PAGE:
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An MVP is about Smart Learning

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A minimum viable product (MVP) is not about creating a smaller or cheaper product, but how to start the learning process and test the business model. In his article, An MVP is not a Cheaper Product, It’s about Smart Learning, Steve Blank gives an anecdotal example of a small Stanford startup making the mistake of confusing the goal of the MVP with the need to build an expensive prototype.

Their plan was to be a data service provider in an emerging business called “precision agriculture.” They would go out to a farmer fields on a weekly basis, fly the drones, collect and process the data and then give it to the farmers in an easy understandable form.

The team did their research and discovery and the feedback they gathered did confirm that farmers would theoretically see a value in the data this project could offer. The team then laid out their next steps: raise money to build an MVP, as Steve explains:

They believed that the MVP needed to, 1) demonstrate a drone flight, 2) make sure their software could stitch together all the images of a field, and then 3) present the data to the farmer in a way he could use it.

And they logically concluded that the way to do this was to buy a drone, buy a hyperspectral camera, buy the software for image processing, spend months of engineering time integrating the camera, platform and software together, etc. They showed me their barebones budget for doing all this. Logical.

And wrong.

The team confused the goal of the MVP (customer discovery), with the process of building a prototype. Blank proposed the following cheaper alternative to the team which would better prove the goal of their MVP: to find early adopters who would pay for the data:

Would it be cheaper to rent a camera and plane or helicopter, and fly over the farmers field, hand process the data and see if that’s the information farmers would pay for? Couldn’t you do that in a day or two, for a tenth of the money you’re looking for? Oh…

Blank’s suggestion caused this team to step-back and rethink what their MVP needed to test; this shifted their focus from building a product prototype to understanding what they needed to learn from it. Because they defined themselves as a data services company, they needed an MVP that proves the data they can offer farmers is valuable before spending time and capital:

“That meant that all the work about buying a drone, a camera, software and time integrating it all was wasted time and effort – now. They did not need to test any of that yet. (There’s plenty of existence proofs that low cost drones can be equipped to carry cameras.) They had defined the wrong MVP to test first. What they needed to spend their time is first testing is whether farmers cared about the data.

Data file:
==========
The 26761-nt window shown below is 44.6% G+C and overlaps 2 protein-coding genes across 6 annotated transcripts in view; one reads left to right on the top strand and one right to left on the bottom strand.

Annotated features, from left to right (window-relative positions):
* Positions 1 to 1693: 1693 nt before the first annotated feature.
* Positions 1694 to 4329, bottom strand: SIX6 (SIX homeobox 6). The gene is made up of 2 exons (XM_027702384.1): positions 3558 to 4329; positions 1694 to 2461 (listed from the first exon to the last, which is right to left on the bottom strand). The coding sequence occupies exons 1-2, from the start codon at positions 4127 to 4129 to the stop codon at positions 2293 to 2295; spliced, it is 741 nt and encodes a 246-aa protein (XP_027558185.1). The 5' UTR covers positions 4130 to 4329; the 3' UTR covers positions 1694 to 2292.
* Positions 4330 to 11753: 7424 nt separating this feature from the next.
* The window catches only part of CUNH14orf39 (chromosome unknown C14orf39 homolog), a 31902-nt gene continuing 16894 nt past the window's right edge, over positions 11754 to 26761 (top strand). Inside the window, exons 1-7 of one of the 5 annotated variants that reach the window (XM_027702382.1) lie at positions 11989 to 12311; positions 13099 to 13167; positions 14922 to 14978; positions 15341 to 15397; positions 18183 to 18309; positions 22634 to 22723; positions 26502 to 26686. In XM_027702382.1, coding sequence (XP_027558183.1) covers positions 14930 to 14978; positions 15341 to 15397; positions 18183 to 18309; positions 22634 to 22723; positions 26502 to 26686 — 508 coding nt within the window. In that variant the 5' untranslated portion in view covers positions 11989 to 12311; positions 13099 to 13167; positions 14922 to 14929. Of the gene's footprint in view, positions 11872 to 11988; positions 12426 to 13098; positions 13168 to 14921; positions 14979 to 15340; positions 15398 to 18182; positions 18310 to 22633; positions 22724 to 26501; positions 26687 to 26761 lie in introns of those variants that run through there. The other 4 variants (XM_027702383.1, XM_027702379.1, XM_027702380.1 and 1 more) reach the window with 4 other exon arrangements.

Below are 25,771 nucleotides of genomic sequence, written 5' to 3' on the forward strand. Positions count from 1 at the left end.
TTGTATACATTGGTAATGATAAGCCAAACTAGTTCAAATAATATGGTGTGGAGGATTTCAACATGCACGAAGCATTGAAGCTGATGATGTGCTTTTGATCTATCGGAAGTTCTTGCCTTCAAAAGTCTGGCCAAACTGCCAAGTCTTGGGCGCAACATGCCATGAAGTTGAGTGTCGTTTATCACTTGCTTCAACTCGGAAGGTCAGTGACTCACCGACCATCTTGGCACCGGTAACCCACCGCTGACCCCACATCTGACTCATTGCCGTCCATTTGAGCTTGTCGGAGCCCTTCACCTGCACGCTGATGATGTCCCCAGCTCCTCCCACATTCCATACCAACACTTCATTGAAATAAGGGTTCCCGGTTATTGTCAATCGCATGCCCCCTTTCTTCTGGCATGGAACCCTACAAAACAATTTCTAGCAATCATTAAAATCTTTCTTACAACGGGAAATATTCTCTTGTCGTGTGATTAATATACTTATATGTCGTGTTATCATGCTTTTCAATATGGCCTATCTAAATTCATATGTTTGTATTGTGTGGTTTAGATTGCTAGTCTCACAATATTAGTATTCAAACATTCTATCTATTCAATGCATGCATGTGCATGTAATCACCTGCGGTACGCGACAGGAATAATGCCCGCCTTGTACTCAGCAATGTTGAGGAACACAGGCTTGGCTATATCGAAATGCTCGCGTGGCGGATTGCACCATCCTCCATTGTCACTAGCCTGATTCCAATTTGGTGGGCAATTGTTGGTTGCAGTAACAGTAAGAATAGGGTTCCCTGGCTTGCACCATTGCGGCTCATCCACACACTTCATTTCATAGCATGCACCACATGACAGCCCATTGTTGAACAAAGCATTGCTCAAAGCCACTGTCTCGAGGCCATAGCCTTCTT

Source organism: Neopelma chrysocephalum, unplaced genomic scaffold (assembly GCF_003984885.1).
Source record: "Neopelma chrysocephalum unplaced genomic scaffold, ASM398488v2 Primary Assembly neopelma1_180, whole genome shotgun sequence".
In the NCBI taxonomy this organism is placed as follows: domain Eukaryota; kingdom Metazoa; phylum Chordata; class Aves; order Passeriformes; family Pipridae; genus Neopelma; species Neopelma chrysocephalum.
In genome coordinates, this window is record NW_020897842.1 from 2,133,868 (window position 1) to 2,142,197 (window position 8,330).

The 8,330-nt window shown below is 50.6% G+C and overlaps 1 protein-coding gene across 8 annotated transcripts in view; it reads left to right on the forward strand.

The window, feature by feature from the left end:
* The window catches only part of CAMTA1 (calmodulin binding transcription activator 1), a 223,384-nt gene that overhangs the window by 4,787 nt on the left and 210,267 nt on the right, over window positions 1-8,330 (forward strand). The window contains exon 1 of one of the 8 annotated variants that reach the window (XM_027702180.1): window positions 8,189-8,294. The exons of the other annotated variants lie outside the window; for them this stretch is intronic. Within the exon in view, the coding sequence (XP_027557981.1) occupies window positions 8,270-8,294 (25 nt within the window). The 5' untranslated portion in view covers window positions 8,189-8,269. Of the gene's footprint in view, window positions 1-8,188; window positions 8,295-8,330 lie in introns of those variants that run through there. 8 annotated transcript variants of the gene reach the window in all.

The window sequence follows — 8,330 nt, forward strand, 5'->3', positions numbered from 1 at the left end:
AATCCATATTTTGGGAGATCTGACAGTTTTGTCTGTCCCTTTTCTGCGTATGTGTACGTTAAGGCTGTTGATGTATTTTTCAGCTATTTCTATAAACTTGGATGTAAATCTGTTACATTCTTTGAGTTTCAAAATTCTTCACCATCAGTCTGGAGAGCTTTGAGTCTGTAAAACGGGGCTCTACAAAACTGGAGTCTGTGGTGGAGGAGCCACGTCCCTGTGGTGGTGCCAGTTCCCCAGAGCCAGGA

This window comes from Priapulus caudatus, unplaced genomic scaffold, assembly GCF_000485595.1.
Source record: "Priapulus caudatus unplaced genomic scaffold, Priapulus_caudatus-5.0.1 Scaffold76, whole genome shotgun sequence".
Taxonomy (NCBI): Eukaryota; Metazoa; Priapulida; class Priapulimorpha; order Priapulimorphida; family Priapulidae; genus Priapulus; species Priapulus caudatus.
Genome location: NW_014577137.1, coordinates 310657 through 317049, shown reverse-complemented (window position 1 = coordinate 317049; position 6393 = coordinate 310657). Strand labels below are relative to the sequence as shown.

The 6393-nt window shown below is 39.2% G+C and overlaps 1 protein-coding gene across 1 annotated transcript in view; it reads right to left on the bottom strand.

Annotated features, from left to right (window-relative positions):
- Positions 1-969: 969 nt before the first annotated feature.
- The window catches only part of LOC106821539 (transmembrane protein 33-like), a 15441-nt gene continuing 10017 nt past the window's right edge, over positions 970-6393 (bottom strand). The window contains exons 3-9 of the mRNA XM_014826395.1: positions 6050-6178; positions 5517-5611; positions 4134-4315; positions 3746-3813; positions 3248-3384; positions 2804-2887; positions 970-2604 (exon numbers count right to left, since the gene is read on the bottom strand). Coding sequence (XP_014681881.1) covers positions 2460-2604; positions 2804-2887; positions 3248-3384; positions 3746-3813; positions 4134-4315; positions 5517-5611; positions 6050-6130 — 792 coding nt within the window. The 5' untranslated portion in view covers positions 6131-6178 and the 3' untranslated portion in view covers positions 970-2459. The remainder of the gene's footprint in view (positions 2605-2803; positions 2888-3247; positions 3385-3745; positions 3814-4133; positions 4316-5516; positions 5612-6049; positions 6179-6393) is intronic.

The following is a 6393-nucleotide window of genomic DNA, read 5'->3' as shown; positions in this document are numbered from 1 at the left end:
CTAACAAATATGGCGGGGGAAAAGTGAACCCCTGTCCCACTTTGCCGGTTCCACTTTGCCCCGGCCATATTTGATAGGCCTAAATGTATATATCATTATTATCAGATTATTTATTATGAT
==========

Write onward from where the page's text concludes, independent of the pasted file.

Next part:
By showing an example of a team going after what most people would assume is a viable MVP, Blank demonstrates the misconception that has become synonymous with MVP – the need to build a cheap version of the product and get it to potential customers. For example, author John Burgstone cites in this Inc. article:

Lean startup principles encourage entrepreneurs to introduce products quickly to the market and learn from customer feedback. It sounds smart on its face, because learning from customers is hugely important. But going to market with a lackluster product can be insane.

However, as Eric Ries specifically points out in the Lean Startup Principles, “The first step is figuring out the problem that needs to be solved and then developing a minimum viable product (MVP) to begin the process of learning as quickly as possible.”  This is a concept many teams miss as they mistakenly focus on building product quickly to get feedback, as opposed to creating an MVP to start learning. At the early stage of learning, you may not even need to write a single line of code, as Eric Ries explains in this TechCrunch article how DropBox used an MVP to learn:

The challenge was that it was impossible to demonstrate the working software in a prototype form. The product required that they overcome significant technical hurdles; it also had an online service component that required high reliability and availability. To avoid the risk of waking up after years of development with a product nobody wanted, Drew did something unexpectedly easy: he made a video.

Blank’s article concludes his example with the team rethinking their MVP with the goal of learning if they had a viable product quickly and without spending money unnecessarily. He concludes with his major lessons learned with this team:

    • A minimum viable product is not always a smaller/cheaper version of your final product
    • Think about cheap hacks to test the goal
    • Great founders keep their eye on the prize

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